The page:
It has been criticised for its inaccurate descriptions of history, geography, art and architecture.  Dan Brown has even been sued for plagiarism.  This been said, the book has still sold millions of copies and Tom Hanks plays the lead role in the movie.

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9.  Lolita - Vladimir Nabokov
If your central character is a paedophile, then you are immediately going to be putting yourself on the chopping block as a writer.  First published in 1955 in France, it tells the story of Humbert who has an intense obsession and sexual relationship with 12-year-old Dolores Haze (also known as Lolita).

Although you are repulsed by Humbert, you are also mad at Lolita who seems to taunt him the entire time.  It sold over 100 000 copies in its first three weeks in America, but was banned for a long time in France, the UK, New Zealand, Argentina and South Africa.  It is a cleverly written novel that is characterised by word play, multilingual puns, anagrams and even Nabokov's own made-up words such as nymphet and faunlet.  One of the novel's characters, "Vivian Darkbloom", is an anagram for author Vladimir Nabokov.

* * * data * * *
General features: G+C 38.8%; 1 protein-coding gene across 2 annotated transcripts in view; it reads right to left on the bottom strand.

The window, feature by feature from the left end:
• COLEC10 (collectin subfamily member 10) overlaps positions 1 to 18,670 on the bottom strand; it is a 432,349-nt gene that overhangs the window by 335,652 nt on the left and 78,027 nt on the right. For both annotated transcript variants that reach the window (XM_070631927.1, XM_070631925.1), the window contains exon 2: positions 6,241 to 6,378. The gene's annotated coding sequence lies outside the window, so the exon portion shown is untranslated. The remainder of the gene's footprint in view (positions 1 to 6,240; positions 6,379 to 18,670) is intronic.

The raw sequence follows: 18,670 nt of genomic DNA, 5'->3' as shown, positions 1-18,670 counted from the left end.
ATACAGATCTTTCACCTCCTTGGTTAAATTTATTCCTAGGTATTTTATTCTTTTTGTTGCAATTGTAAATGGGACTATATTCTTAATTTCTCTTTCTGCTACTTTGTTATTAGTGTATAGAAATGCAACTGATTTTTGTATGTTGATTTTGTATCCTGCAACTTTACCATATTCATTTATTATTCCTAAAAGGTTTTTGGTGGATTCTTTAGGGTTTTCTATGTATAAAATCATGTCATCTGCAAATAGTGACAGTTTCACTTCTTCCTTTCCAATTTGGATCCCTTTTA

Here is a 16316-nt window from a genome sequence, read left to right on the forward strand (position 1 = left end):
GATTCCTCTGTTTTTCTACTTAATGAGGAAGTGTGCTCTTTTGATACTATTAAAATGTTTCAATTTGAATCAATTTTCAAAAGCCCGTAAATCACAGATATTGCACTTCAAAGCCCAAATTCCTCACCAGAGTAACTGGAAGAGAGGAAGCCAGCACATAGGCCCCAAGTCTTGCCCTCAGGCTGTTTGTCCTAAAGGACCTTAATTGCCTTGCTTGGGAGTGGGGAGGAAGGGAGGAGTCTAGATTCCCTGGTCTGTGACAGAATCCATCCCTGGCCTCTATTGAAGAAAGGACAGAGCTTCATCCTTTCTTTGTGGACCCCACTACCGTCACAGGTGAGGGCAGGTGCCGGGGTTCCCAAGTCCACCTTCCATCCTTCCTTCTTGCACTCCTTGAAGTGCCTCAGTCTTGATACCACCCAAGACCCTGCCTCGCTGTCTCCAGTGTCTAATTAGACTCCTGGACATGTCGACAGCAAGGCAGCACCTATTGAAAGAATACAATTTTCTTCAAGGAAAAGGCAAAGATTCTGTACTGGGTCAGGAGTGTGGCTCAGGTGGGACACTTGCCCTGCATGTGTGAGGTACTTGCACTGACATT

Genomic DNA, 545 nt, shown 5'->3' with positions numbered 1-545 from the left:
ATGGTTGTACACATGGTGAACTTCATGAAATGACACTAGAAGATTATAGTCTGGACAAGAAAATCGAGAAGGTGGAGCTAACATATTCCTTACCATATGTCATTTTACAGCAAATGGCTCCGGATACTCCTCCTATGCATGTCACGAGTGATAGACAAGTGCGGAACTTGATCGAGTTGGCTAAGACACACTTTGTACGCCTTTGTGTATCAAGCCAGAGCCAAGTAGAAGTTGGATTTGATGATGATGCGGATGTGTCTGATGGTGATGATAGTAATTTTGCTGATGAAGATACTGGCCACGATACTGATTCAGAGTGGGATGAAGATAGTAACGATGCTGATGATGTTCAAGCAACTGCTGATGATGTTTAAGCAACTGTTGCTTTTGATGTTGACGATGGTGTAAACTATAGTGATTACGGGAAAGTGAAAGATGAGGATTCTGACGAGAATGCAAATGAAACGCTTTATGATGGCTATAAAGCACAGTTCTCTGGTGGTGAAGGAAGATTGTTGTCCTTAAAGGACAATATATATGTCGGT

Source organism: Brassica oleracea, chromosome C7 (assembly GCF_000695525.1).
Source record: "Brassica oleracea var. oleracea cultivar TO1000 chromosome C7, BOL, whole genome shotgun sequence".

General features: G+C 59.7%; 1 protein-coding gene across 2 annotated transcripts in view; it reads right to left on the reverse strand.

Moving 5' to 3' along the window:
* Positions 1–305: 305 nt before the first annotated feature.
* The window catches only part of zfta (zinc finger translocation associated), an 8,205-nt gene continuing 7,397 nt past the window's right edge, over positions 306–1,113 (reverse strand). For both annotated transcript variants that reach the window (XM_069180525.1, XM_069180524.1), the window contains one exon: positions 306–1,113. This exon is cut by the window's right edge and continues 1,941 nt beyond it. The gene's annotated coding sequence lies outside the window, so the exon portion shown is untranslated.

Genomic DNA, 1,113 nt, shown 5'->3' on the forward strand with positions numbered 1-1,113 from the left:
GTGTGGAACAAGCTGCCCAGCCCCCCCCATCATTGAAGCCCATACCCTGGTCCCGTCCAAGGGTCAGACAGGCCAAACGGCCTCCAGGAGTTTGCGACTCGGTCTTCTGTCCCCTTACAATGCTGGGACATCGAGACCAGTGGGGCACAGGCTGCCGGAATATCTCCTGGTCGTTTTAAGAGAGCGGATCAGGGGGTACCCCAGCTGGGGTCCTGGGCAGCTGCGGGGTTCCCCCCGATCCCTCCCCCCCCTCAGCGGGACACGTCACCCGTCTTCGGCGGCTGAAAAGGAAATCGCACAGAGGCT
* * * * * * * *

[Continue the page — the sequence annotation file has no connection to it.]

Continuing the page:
Even the title is a term we often use when we think of a promiscuous young woman.  It's a novel with many layers and which has sparked much controversy and conversation since its publication, and which can now be found in all good bookstores in the "Classics" section.

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10.  To the Point - Herschelle Gibbs
Released just a few weeks ago, this book has already sold thousands of copies.  There has been a media rampage about the book, from before it hit the shelves, and there was even talk about it being banned.

Herschelle Gibbs is loved by millions of cricket fans around the world, even though his behaviour and sporting talent appear to be very inconsistent.  In his biography he talks very frankly about the ups and downs of his personal and professional life.  You will read about that famous dropped catch at the 1999 World Cup, to the six sixes at the 2007 World Cup.

But that isn't what is getting everyone's sporting knickers in a knot...Herschelle also speaks candidly about the marijuana-smoking incident in the Caribbean, his problems with alcohol, his divorce, the multitude of women and the strip-club video.

He also deals honestly with the match-fixing controversies, gives his opinion on his teammates and the Proteas over the past 14 years, and includes some blatant controversial information on various captains and coaches.

Click here to buy your copy.

What is your favourite controversial read? Share your recommendations with us below.